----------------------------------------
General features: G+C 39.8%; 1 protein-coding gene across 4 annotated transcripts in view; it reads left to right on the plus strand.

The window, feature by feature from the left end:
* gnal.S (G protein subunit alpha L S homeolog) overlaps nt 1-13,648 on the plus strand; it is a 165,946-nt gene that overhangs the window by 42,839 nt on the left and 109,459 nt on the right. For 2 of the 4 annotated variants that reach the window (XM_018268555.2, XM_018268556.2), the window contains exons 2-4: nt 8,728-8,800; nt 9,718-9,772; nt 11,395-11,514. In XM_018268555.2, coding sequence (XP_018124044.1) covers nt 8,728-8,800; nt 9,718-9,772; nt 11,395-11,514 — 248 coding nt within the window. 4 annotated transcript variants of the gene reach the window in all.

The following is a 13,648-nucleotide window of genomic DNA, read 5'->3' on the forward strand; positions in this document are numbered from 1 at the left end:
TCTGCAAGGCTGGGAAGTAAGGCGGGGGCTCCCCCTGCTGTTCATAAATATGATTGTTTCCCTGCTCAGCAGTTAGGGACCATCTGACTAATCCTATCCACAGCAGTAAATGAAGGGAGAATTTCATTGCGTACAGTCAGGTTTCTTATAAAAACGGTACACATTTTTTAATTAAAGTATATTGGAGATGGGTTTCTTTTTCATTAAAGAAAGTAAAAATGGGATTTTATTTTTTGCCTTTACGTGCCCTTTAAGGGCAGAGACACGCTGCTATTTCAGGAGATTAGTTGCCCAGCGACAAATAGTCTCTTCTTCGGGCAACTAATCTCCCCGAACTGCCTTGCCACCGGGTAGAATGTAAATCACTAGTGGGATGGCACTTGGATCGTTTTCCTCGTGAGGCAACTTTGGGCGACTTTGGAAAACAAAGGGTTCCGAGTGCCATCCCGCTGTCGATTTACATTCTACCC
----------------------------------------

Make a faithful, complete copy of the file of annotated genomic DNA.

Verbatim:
General features: G+C 39.8%; 1 protein-coding gene across 4 annotated transcripts in view; it reads left to right on the plus strand.

The window, feature by feature from the left end:
* gnal.S (G protein subunit alpha L S homeolog) overlaps nt 1-13,648 on the plus strand; it is a 165,946-nt gene that overhangs the window by 42,839 nt on the left and 109,459 nt on the right. For 2 of the 4 annotated variants that reach the window (XM_018268555.2, XM_018268556.2), the window contains exons 2-4: nt 8,728-8,800; nt 9,718-9,772; nt 11,395-11,514. In XM_018268555.2, coding sequence (XP_018124044.1) covers nt 8,728-8,800; nt 9,718-9,772; nt 11,395-11,514 — 248 coding nt within the window. 4 annotated transcript variants of the gene reach the window in all.

The following is a 13,648-nucleotide window of genomic DNA, read 5'->3' on the forward strand; positions in this document are numbered from 1 at the left end:
TCTGCAAGGCTGGGAAGTAAGGCGGGGGCTCCCCCTGCTGTTCATAAATATGATTGTTTCCCTGCTCAGCAGTTAGGGACCATCTGACTAATCCTATCCACAGCAGTAAATGAAGGGAGAATTTCATTGCGTACAGTCAGGTTTCTTATAAAAACGGTACACATTTTTTAATTAAAGTATATTGGAGATGGGTTTCTTTTTCATTAAAGAAAGTAAAAATGGGATTTTATTTTTTGCCTTTACGTGCCCTTTAAGGGCAGAGACACGCTGCTATTTCAGGAGATTAGTTGCCCAGCGACAAATAGTCTCTTCTTCGGGCAACTAATCTCCCCGAACTGCCTTGCCACCGGGTAGAATGTAAATCACTAGTGGGATGGCACTTGGATCGTTTTCCTCGTGAGGCAACTTTGGGCGACTTTGGAAAACAAAGGGTTCCGAGTGCCATCCCGCTGTCGATTTACATTCTACCC